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Putting gender equality first

Josep Borrell is high representative of the European Union for foreign affairs and security policy and vice president of the European Commission. (Josep Borrell)
Josep Borrell is high representative of the European Union for foreign affairs and security policy and vice president of the European Commission. (Josep Borrell)

Rarely in the world have women’s and girls’ rights been challenged in such a concerning way as they have been in Afghanistan. The EU has made it clear that future EU development assistance will depend on the respect for norms on human rights, including women’s and girls’ rights. The EU will continue to support women and girls worldwide, sticking to our values and beliefs.

Human rights, freedom, democracy and equality represent core values that make the European Union what it is. It enriches our societies and strengthens resilience. Gender equality is key for peace, security, economic prosperity and sustainable development.

That is why working on all levels to promote and safeguard progress on gender equality is a political priority and objective for the EU. The EU Gender Action Plan III and the new EU external action budget provide a road map for global action toward a gender-equal world. We work closely together with multilateral, regional and bilateral partners, including civil society organizations, to achieve those objectives. We still have a long way to go; there is no room for complacency.

In many countries, the pandemic has exacerbated existing gender inequalities across different areas: education, vocational training, health, security and safety, sexual and reproductive health and rights and economic opportunities. In addition, the COVID-19 lockdowns have often led to an increase in gender-based violence, in particular domestic violence. At the same time, a significant part of the care burden has fallen on women and girls. Workers in the informal economy and in low-skilled jobs (most of whom are women), migrants and those belonging to minorities, have been more at risk and face multiple and intersecting forms of discrimination.

Moreover, school closures have exposed girls to an increased risk of sexual exploitation, early pregnancy, child labor and forced marriage. The Malala Fund estimates that 20 million more girls risk dropping out of school, adding up to a total of 150 million girls -- equivalent to a third of the EU population -- without educational prospects.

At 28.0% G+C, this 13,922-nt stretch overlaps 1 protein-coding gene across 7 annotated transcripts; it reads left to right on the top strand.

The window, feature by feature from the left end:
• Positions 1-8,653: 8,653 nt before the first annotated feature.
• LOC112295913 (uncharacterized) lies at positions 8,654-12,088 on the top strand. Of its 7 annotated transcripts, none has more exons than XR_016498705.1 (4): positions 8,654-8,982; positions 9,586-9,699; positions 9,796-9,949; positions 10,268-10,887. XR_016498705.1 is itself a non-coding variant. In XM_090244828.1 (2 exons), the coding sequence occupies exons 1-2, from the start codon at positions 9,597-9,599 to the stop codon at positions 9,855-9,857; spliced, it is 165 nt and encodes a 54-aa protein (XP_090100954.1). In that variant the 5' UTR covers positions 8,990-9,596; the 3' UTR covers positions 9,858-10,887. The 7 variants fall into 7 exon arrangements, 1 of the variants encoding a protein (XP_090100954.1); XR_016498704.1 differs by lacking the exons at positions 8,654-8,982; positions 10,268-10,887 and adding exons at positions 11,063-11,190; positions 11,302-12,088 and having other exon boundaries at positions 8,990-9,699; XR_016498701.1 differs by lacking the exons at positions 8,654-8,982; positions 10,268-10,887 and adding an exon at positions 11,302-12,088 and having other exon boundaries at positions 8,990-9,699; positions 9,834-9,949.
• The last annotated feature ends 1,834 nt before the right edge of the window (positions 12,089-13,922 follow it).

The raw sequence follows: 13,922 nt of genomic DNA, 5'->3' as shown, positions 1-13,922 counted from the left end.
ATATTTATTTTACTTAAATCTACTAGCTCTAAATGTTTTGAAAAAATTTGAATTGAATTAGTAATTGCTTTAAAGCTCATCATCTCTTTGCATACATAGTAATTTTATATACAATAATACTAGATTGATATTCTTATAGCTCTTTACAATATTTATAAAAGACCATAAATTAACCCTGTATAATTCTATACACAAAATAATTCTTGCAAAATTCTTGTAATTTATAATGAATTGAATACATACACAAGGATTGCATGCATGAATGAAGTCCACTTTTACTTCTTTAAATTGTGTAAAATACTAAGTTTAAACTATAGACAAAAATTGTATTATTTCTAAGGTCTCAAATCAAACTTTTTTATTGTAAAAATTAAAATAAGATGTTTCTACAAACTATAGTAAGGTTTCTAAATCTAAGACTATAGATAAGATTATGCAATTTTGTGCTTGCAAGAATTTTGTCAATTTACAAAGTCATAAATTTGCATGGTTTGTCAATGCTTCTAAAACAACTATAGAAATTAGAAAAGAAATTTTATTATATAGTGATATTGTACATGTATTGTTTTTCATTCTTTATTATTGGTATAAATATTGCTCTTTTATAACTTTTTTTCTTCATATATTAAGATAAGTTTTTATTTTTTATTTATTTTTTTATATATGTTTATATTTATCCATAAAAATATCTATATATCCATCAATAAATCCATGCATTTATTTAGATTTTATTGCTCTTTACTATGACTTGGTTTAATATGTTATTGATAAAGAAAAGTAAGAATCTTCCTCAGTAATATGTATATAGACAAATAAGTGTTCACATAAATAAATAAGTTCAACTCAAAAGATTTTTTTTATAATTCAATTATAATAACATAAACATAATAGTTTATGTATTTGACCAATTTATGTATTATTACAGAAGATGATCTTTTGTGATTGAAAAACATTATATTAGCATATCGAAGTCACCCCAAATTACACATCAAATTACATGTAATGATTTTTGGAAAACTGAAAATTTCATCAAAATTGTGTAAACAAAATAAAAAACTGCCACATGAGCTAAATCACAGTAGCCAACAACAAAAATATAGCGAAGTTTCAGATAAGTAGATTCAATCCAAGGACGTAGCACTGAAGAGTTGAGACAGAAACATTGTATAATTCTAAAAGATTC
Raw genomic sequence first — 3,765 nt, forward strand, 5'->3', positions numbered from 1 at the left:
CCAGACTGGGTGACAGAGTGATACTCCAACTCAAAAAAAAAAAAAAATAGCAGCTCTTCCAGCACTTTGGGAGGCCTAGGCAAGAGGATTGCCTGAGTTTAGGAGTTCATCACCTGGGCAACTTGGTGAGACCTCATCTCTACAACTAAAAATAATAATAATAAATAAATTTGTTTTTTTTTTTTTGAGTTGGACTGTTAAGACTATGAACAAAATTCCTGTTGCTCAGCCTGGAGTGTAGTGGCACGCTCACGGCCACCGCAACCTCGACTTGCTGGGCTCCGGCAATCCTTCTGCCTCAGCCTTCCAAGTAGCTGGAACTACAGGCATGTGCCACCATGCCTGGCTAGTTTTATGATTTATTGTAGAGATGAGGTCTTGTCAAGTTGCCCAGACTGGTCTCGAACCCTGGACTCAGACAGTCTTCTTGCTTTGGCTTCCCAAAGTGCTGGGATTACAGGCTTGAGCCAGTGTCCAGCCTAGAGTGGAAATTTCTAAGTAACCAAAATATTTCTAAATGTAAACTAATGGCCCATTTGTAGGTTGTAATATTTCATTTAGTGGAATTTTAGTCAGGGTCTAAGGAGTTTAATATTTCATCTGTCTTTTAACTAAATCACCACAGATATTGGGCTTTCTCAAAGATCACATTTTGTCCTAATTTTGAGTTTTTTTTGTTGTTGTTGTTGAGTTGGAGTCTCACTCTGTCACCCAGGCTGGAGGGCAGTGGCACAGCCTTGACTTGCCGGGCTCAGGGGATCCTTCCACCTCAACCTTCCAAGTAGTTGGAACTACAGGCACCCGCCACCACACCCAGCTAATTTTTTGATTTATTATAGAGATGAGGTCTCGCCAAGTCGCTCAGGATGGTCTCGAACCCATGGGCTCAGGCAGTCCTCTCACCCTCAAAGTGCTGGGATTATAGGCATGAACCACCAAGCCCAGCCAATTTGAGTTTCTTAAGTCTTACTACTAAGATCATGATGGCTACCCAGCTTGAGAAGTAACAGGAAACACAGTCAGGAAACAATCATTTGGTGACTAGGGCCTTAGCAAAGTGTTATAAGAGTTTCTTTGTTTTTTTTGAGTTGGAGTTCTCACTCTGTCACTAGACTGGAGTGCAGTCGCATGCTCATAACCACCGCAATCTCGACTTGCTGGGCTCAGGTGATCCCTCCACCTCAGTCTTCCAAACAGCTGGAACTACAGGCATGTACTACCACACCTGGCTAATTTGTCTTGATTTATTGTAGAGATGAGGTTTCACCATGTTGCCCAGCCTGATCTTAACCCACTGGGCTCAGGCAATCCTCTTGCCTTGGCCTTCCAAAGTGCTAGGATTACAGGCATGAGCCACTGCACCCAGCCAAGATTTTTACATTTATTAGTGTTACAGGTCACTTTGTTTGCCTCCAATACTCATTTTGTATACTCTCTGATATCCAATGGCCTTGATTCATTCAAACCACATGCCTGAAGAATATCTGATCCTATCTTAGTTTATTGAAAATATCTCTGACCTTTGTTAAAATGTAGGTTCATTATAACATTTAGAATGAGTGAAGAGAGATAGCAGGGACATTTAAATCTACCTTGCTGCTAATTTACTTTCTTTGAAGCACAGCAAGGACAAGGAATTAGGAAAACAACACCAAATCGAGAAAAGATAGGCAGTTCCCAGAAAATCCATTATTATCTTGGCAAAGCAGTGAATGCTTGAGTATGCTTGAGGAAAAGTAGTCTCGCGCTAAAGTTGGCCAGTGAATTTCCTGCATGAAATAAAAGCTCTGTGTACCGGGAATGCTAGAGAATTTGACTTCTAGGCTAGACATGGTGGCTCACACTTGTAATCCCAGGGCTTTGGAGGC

According to a recent UN report, military spending in 2020 still outplaced the worldwide expenses on health, even in a year that was dominated by the coronavirus pandemic. For a sustainable recovery from the COVID-19 pandemic, we need to redouble our efforts to promote gender equality. 

Jutta Urpilainen, commissioner for international partnerships. (Jutta Urpilainen)
Jutta Urpilainen, commissioner for international partnerships. (Jutta Urpilainen)

Now is time to do more

This challenge now requires a global response, when we are building the future we wish for our children and grandchildren to grow up in a post-pandemic world that is more equal, more diverse and where equal opportunities are a reality. We need to address the root causes of gender inequality and discrimination in order to achieve sustainable change.

The European Union and its member states, as well as the European financial institutions have stood with the women and girls of the world throughout the pandemic. As Team Europe, we have already mobilized 46 billion euros ($51.7 billion) in support of over 130 partner countries, with a particular focus on women and youth.

Three examples as an illustration: In Nepal, we helped 1 million girls and boys continue their education through radio-based learning. In Togo, we supported the creation of a universal income scheme and the appointment of women to head new municipalities. Worldwide, the EU-UN Spotlight Initiative has helped 650,000 women and girls prevent or address violence against them, and educated 880,000 men and boys on positive masculinity, nonviolent conflict resolution and parenting.

Still, to meet the growing challenges, we need to do more. That is the purpose of the Gender Action Plan III. It promotes leadership and meaningful participation of women, girls and young people in political, economic, social and cultural life, as well as in all matters related to peace and security.

Work to get human development on track

We are now making this plan a reality with the help of the new 79.5 billion-euro NDICI-Global Europe instrument that will support the EU’s external action for the next seven years.

Support for education and particularly girls’ education will have a central role. Just as we support education in emergencies, the EU has worked with partner countries throughout the pandemic to minimize its impact on children, and to facilitate a safe return to school.

We are multiplying our efforts, from supporting women and girls’ education and economic opportunities to improving their access to sexual and reproductive health services. By 2025, 85 percent of all the EU’s new external actions -- across all sectors -- will contribute to gender equality and women’s empowerment.

This is now being finalized with our partner countries based on close consultation with civil society organizations, women’s rights activists and youth.

We need to put human development back on track and achieve the Sustainable Development Goals by 2030, leaving no one behind.

It is crucial we get it right.

By Josep Borrell and Jutta Urpilainen

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Josep Borrell is high representative of the European Union for foreign affairs and security policy and vice president of the European Commission. Jutta Urpilainen is commissioner for international partnerships. -- Ed.

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